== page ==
Living in a connected world makes it easier - and harder - to decide.
When I was around 10 or 11, and begging my mother to spare me the humiliation of a babysitter, she was sympathetic but firm. “If it was up to me, I would do it,” she'd say. “But unfortunately it’s against the law.”
When I got a bit older and demanded to know the name of this “law,” she confessed, somewhat defiantly, “It’s called the Law of Common Sense.”
If we’d lived in Queensland - the only state in Australia that has specific legislation on the matter - she could have replied “It’s called Criminal Code 1899, ‘Leaving a child under 12 unattended.’”
Elsewhere, the decision to leave a child home alone is - exactly as my mother implied - a judgment call. There are no hard-and-fast answers here (not even, if you read the fine print, for Queenslanders). And that goes double now that we live in a connected world.
Being connected makes them safer, and more vulnerable
That fact has made decision-making for parents even more complex. On the one hand, there is security in knowing that - in theory at least - we can contact our kids at any time, and they us. And not just ring them, but see them on FaceTime, Skype or similar.
But children’s ready access to the online world may create at least as many problems as it solves, when parents are unavailable to supervise.
When they’re home alone, even in the teenage years (maybe even especially in the teenage years), it’s easy for kids to lose themselves in an online game - to tumble down the YouTube rabbit hole - to become embroiled in social media dramas - to start exploring weird porn - to binge-watch inappropriate Netflix shows - or enter into chat with dodgy strangers.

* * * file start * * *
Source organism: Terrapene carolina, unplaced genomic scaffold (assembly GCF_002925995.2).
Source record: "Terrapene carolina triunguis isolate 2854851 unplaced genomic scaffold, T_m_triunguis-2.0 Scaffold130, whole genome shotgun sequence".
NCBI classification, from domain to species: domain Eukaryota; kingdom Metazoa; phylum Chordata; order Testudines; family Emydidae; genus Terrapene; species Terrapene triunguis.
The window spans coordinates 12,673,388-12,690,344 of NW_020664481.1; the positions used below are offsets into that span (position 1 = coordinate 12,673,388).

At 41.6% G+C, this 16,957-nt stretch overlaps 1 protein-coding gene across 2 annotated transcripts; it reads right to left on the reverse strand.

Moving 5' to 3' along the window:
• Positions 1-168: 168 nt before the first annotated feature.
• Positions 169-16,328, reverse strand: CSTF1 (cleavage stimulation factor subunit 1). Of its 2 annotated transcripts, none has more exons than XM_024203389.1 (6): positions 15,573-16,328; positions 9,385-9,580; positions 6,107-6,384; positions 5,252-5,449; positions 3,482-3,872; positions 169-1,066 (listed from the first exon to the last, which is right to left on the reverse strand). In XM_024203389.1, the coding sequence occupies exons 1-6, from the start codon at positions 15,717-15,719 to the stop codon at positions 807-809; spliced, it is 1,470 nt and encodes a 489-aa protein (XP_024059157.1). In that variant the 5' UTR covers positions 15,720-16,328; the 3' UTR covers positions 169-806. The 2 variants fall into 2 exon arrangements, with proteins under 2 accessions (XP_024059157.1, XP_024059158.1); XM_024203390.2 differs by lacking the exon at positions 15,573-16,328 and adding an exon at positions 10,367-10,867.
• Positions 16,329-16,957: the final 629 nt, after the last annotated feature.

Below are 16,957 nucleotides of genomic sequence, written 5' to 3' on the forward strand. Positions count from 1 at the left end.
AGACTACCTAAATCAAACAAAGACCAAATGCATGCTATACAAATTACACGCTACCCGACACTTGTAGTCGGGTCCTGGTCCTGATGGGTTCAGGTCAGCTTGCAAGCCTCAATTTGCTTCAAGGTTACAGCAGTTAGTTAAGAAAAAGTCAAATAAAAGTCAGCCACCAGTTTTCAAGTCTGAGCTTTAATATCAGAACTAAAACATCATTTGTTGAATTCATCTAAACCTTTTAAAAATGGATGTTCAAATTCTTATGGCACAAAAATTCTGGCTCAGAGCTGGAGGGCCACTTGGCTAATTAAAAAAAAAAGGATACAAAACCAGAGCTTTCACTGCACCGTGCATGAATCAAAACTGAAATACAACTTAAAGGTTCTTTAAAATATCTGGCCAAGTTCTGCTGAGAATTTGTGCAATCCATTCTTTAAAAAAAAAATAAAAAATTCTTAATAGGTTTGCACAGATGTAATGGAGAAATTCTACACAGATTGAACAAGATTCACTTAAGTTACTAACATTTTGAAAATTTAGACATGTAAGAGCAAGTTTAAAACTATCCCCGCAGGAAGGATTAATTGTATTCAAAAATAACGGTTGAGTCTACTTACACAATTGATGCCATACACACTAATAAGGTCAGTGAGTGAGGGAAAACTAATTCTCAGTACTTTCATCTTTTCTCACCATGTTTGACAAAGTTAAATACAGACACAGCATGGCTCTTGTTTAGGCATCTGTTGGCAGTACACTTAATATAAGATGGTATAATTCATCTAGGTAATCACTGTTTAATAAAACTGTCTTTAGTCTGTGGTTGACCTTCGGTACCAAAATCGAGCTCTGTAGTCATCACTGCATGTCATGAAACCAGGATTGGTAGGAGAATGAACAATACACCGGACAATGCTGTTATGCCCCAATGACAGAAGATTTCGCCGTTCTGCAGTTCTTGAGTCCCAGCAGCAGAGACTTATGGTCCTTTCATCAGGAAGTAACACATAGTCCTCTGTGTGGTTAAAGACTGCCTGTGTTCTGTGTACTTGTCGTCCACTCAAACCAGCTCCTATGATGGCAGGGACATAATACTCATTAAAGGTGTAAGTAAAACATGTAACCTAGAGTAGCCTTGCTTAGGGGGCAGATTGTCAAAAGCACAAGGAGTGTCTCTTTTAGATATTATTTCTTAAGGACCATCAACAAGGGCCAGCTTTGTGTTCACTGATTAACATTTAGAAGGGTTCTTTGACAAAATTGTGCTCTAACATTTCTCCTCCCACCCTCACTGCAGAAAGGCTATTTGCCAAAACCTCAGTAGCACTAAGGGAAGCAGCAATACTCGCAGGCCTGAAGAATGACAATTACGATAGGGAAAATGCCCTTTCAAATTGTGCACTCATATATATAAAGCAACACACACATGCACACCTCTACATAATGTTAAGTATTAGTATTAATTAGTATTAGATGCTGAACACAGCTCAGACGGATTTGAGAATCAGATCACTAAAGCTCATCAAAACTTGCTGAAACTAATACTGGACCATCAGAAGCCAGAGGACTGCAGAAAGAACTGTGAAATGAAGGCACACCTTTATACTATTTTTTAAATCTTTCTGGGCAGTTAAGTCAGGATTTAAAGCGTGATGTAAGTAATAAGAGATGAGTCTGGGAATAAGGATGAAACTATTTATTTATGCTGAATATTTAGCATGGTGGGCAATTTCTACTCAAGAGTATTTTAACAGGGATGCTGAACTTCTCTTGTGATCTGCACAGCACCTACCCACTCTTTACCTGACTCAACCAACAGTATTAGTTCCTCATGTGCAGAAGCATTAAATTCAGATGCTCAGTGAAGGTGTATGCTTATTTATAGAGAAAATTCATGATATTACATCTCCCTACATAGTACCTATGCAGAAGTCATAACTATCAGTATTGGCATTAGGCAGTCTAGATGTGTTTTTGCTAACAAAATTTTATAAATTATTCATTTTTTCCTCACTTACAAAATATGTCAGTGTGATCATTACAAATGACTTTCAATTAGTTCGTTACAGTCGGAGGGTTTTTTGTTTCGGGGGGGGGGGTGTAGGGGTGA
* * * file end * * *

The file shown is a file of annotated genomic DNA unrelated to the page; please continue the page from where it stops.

Because in an online world, you’re not really leaving them home “alone” at all - you’re leaving them at home with 4.48 billion strangers. (That’s the number of people who were active internet users as of October 2019.)
Age alone is clearly not a sound basis for decision-making. “You may feel very confident with a 13-year-old who is very responsible but worry about a 16-year-old who may take risks,” notes a parenting guide prepared by the South Australian Department of Education.
The length of time, and the time of day or night, is clearly also relevant for sound decision-making - even in Queensland, where the law forbids leaving under-12s unsupervised for an “unreasonable” period of time. What that might mean is open to interpretation.
The health information website Webmd.com recommends parents carry out a “maturity check” before making any decisions - regardless of the child’s age - considering questions like:
If the answers to those questions is yes, parents can move onto the next step, which is establishing clear, basic house rules - including
Finally, the experts at webmd.com recommend, “Make sure you’ve set up parental filters on your TV and computer.”
It’s what my mother would call The Law of Common Sense.
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